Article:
Medicaid is a federally funded program which is administered by the state government. Every state has its own rules and guidelines on how they manage Medicaid benefits and to whom they will award these. Almost all states give Medicaid assistance to people who belong to low-income brackets. Each state has its own coverage restrictions for medical condition types. They also vary in what amount they will give dependent on the situation an individual might be. Medicaid prescriptions rules and guidelines are also different in every state.
A person who is a Medicaid benefits recipient may get Medicaid prescriptions coverage depending on where he is residing. Majority of states have Medicaid coverage for prescriptions, although there are some that do not cover particular types of prescriptions since they are allowed by the government to run their own Medicaid program as they please, as long as they comply with guidelines set by the federal government.
Medicaid prescriptions coverage is given to anyone who is qualified or currently receiving Medicaid benefits and assistance. If they are under the Medicare program, they may not qualify for Medicaid prescriptions benefits since this is already covered by Medicare. Medicaid may cover the prescription in some states that do cover medicines that are not included in coverage by Medicare Part D.
Almost all states have a monthly size limit for Medicaid prescriptions refills. Frequently the limit is set to be the same as a 30-day supply of the prescription. There are some states that permit a prescription refill that is good for 34 days. These states are Georgia, Idaho, Minnesota, Montana and Nevada. Examples of states which closely comply with the 30 day limit are Massachusetts and Rhode Island. A prescription refill for maintenance medicines that is good for 90 days is allowed in a good number of states like Colorado, Kentucky and New Hampshire. Other states do not permit large amounts of refills.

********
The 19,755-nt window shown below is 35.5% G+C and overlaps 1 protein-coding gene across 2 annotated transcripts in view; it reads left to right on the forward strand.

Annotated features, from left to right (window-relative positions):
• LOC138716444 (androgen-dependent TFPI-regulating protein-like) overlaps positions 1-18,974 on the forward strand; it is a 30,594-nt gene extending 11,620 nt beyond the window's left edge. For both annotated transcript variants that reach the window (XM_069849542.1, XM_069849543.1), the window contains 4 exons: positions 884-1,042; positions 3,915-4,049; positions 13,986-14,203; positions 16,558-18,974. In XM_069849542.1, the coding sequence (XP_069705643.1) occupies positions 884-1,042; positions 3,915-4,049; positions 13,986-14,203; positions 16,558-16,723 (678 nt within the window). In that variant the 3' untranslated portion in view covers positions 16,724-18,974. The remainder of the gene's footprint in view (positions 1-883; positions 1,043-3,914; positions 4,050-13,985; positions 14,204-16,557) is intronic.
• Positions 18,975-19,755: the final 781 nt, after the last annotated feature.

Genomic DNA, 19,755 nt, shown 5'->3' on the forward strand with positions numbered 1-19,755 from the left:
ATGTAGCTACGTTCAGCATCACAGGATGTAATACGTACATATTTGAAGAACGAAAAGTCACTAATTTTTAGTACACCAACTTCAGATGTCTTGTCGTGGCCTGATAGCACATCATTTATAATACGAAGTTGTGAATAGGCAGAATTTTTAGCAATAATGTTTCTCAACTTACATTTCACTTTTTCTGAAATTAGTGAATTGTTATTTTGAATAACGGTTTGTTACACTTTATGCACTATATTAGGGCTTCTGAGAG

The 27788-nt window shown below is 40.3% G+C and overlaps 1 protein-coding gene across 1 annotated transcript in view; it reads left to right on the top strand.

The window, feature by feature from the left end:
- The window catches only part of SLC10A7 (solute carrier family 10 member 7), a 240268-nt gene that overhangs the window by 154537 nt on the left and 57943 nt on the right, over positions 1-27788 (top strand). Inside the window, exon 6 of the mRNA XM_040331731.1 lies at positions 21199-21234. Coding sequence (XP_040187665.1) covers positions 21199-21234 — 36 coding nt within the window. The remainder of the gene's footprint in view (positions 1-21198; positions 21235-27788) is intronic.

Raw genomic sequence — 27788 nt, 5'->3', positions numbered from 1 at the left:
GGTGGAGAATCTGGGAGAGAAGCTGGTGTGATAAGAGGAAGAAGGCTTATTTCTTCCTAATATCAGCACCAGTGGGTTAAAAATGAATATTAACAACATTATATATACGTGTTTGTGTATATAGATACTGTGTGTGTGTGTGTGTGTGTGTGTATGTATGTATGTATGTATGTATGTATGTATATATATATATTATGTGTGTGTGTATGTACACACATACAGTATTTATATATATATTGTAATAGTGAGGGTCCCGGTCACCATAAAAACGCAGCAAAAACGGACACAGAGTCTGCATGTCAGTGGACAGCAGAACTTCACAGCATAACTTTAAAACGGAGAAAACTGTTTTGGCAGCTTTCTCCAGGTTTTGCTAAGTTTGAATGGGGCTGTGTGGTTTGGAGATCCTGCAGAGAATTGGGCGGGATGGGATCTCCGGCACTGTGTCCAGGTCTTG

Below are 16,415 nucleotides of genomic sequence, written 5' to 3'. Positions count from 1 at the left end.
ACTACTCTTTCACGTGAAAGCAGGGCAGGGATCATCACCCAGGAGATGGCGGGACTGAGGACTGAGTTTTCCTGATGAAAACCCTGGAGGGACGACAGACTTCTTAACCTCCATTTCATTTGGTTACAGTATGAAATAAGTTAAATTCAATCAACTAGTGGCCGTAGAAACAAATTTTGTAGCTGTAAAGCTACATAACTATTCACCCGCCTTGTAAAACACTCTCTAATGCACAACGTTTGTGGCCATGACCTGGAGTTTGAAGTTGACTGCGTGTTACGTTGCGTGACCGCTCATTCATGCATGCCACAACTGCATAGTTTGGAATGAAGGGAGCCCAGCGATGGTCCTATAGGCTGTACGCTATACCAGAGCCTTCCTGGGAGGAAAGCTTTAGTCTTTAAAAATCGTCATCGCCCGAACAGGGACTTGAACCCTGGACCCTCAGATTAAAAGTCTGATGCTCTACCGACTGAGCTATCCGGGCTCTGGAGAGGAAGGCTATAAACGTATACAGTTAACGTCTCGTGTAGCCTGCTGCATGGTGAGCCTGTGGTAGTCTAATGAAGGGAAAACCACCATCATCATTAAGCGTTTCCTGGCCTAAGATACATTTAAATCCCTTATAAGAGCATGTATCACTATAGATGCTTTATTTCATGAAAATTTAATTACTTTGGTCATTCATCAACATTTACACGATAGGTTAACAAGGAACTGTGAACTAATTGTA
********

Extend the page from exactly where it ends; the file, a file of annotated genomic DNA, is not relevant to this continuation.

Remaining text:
A lot of states regulate how many months a Medicaid prescription can be used or refilled. Alabama, Georgia, Kansas and Mississippi have set the limit to five refills to one prescription. Some have special thresholds for oral contraceptives. Medicines used for the treatment of recurring conditions like high blood pressure or asthma are usually exempted from limitations.
There are other states that demand a co-payment on Medicaid prescriptions. The Medicaid program exempts some groups of people from making co-payments for prescriptions. Pregnant women, minors and a number of people in certain institutions are not obliged to make a co-payment and they should not be declined Medicaid prescription coverage if they cannot pay the co-payment amount.
A good number of states have a catalog of medicines under their Medicaid prescriptions program. Although many different medicines may be part of the catalog, there are still others that are not part of the list. If an individual requires a specific type of medicine and it is not part of the covered medications, they can make a petition if the medication is very crucial. These petitions can be done at their local state Medicaid office.
A new law was put in effect last October 1, 2008 which require Medicaid prescriptions to be accomplished in tamper-proof prescription forms.